Socrates

Of the mental qualities, his soul is to be full of spirit. But these spirited natures tend to be savage with one another, and with everybody else. They should be dangerous to their enemies, yet gentle to their friends. If not, they will destroy themselves without waiting for their enemies to destroy them. How can we find a gentle nature which has also a great spirit, for the one contradicts the other?

A good guardian will not lack these two qualities. Yet their combination appears to be impossible. But there are natures gifted with those opposite qualities, as seen in many animals. Our friend the dog is a very good one. Well-bred dogs are perfectly gentle to their acquaintances, yet fierce to strangers. Then there is nothing impossible in our finding a guardian who has a similar combination of qualities.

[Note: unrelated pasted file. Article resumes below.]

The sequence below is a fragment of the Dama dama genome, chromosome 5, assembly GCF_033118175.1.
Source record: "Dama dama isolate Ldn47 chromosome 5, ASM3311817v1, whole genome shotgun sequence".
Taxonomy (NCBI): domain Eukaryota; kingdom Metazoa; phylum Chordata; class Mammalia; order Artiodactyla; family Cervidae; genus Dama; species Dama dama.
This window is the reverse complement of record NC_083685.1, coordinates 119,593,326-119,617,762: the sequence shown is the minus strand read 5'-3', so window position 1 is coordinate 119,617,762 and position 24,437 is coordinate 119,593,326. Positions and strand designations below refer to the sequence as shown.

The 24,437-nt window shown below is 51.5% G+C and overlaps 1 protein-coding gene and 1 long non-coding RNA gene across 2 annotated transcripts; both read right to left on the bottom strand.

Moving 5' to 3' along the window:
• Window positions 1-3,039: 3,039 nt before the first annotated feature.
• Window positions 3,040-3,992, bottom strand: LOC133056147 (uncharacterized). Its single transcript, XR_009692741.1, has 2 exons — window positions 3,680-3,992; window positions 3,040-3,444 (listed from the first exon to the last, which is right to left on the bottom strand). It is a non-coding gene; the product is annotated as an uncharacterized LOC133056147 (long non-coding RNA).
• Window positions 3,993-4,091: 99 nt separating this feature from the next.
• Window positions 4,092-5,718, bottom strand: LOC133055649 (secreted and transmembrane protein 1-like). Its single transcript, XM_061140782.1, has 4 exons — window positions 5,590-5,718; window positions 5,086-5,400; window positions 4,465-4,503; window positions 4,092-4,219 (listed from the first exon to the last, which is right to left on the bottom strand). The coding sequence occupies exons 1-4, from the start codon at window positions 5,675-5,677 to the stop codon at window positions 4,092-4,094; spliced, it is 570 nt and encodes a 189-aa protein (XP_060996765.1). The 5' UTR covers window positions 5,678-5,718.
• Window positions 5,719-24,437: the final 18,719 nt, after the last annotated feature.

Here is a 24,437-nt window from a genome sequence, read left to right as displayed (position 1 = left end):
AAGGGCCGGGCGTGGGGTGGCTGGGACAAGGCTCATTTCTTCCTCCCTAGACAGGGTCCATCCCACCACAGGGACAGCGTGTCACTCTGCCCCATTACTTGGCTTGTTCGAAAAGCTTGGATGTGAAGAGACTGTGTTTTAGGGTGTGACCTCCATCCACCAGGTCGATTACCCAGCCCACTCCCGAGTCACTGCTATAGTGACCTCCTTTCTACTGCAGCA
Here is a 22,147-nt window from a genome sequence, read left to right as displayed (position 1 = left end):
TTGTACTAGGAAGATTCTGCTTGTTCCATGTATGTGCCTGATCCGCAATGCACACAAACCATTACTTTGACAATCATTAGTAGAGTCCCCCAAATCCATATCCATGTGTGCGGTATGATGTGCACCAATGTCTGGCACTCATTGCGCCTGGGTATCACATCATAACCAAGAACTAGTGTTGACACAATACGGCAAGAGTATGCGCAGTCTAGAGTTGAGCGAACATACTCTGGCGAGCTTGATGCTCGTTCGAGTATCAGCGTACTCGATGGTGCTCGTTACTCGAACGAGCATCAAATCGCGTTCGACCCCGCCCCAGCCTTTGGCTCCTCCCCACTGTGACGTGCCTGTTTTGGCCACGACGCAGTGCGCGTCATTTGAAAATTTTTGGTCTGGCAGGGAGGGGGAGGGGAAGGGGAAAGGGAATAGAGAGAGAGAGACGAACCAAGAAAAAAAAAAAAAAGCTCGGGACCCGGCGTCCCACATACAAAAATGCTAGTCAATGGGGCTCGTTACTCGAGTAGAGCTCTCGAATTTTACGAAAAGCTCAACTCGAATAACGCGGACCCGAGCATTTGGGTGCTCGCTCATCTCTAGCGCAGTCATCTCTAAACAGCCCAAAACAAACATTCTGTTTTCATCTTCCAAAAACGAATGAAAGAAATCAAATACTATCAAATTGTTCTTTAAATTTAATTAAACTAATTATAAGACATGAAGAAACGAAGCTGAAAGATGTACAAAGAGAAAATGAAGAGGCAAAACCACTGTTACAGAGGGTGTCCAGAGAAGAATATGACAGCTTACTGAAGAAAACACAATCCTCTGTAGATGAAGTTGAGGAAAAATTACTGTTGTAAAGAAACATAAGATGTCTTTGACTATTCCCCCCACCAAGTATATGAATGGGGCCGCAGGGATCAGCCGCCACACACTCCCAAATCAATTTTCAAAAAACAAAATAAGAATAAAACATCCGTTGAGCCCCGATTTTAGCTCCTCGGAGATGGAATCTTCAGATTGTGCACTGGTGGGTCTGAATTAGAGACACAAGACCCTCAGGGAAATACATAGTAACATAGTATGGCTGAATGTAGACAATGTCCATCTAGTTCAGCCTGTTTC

A guardian, besides the spirited nature, needs to have the qualities of a philosopher.Whenever a dog sees a stranger, it becomes angry even if he does no harm. But when it sees an acquaintance, it welcomes him even if he does nothing good.

This instinct of the dog is very charming. Your dog is a true philosopher because it distinguishes the face of a friend and of an enemy only by the criterion of knowing and not knowing.

An animal must be a lover of learning if it determines what it likes and dislikes by the test of knowledge and ignorance. Philosophy is the love of learning and wisdom.

A man who is likely to be gentle to his friends and acquaintances, must by nature be a lover of wisdom and knowledge. Then he who is to be a really good and noble guardian of the State will require to unite in himself philosophy and spirit and swiftness and strength.